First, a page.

When I drive to my mom’s condo, I drive through an adjoining neighborhood which has become extremely interesting to me, of late. The “interesting” began back in November, with the very “UN-interesting” practice of putting up Christmas lights.
Many, but not all the houses in the neighborhood put up some semblance of Christmas lights … no big deal. But now, as of Monday, February 8, things have gotten interesting. Because two houses … right across the street from each other … still have their Christmas lights up … and lit … every night. They are not in competition in some weird holiday contest. They are friendly … I watch them in the summer chatting on each other’s lawns. But they both continue to light their Christmas lights … every … single … night.
And I find myself wondering … is it a once in a lifetime choice to keep some Christmas cheer in the neighborhood far into the New Year, in the face of Covid? Or are their lights on timers, and they have just forgotten that the lights are turning on each night? I’m betting on the former choice for “Christmas cheer.” Because I love the idea that lots of people are finding creative ways to keep joy alive in their lives. I can’t begin to name them all. But decorative face masks with clever slogans and images are one of those ways. As are creative videos set to music that offers new pandemic lyrics set to seventies classic rock songs are another way. Along with stories about families sponsoring drive-by celebrations for front-line health care workers, and those who build scaffolding to visit aging grandparents in the second and third floors of nursing care facilities. The list of ways that people do battle with the pandemic, not through vaccinations, but through choices that inspire joy, are endless. And maybe Christmas lights are part of the mix.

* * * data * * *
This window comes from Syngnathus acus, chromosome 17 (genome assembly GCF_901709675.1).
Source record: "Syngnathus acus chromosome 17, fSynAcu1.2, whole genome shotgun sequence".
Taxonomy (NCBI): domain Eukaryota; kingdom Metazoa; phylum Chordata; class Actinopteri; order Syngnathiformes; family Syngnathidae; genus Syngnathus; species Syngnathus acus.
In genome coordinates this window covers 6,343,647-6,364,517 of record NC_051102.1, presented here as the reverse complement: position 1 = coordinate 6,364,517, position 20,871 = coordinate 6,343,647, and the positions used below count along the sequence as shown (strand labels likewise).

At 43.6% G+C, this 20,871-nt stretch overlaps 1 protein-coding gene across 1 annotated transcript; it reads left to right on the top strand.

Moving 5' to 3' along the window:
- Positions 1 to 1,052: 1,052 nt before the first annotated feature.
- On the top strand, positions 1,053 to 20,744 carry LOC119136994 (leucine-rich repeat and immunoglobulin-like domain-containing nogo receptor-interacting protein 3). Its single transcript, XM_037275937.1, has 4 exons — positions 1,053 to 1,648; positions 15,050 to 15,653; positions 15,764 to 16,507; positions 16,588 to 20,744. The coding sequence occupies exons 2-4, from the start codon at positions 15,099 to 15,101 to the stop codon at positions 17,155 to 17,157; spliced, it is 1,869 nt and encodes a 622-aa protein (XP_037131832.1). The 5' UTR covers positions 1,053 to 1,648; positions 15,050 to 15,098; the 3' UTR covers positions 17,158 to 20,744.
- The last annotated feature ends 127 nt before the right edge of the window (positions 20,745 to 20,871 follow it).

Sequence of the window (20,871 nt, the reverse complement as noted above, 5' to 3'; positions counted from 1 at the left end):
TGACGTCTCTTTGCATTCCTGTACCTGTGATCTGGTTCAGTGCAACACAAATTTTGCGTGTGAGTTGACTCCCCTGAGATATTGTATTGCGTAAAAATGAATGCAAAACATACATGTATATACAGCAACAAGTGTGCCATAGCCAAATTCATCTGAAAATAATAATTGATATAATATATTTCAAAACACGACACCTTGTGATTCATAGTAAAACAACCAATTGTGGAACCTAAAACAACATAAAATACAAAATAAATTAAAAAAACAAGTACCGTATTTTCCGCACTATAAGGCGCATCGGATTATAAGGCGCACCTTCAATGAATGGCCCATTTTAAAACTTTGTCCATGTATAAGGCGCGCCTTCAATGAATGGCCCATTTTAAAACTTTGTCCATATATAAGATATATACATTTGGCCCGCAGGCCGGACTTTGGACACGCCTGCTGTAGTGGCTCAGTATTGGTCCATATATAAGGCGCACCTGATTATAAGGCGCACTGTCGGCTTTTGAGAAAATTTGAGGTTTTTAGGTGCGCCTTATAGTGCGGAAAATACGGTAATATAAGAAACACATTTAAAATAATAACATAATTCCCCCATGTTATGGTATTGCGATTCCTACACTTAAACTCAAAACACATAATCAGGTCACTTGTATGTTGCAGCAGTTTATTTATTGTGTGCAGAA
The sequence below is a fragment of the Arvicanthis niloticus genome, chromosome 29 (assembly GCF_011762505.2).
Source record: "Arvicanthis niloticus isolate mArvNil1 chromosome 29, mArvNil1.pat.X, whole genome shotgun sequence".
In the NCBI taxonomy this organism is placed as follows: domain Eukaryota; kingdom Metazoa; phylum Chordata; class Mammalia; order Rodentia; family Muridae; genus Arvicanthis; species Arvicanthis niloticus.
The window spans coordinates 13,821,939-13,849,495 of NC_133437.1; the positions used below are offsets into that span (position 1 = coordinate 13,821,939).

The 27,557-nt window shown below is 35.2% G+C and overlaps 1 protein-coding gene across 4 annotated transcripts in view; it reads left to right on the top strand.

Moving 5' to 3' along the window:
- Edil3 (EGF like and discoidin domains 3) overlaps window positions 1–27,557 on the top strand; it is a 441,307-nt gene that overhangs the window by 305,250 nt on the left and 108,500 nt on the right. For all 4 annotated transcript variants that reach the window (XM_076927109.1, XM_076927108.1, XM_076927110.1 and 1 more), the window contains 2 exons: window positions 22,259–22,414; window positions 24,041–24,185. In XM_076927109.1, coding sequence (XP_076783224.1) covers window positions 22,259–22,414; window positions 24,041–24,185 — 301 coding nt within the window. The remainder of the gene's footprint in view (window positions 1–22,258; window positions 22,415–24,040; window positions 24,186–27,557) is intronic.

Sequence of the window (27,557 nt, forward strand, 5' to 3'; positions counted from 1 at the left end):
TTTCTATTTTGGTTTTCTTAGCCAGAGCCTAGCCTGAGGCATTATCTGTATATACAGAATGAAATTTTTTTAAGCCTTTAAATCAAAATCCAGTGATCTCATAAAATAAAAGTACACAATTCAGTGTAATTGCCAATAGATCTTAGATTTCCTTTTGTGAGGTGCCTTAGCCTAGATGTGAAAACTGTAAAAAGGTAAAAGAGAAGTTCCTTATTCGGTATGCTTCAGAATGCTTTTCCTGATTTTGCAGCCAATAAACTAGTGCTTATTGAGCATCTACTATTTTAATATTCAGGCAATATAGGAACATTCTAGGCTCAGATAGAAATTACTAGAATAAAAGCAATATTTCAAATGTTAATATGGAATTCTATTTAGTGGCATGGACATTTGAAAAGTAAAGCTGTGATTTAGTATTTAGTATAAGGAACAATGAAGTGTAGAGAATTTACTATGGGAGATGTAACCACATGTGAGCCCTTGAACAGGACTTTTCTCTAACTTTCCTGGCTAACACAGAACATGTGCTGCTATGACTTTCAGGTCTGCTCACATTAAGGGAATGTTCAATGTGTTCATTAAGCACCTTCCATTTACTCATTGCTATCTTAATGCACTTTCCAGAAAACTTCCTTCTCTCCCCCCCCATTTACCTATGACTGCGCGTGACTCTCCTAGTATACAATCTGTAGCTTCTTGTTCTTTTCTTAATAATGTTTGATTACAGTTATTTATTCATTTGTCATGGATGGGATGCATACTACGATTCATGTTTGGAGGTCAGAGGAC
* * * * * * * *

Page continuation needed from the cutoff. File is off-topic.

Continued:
My Christmas lights were packed away on the Day of Epiphany (Jan. 6) as they are every year. I sort of wish I still had mine up, like the people in the neighborhood that takes me to my mom’s home. But since that ship has already sailed, maybe I can find other ways to embody the joy that Covid cannot corrupt with its microbial dysfunction. Maybe I can look at the world through a new set of eyes. Maybe I can choose to make the life of another person or two better by what I can do for them. Maybe I can simply choose to be hopeful instead of fatalistic about the impact of Covid on my life and the lives of others. Jesus always found the glimmer of hope that was present in the darkest of moments. Should I not believe that his Spirit at work within me … and you … invites us to do the same thing? Of course I should … as should you.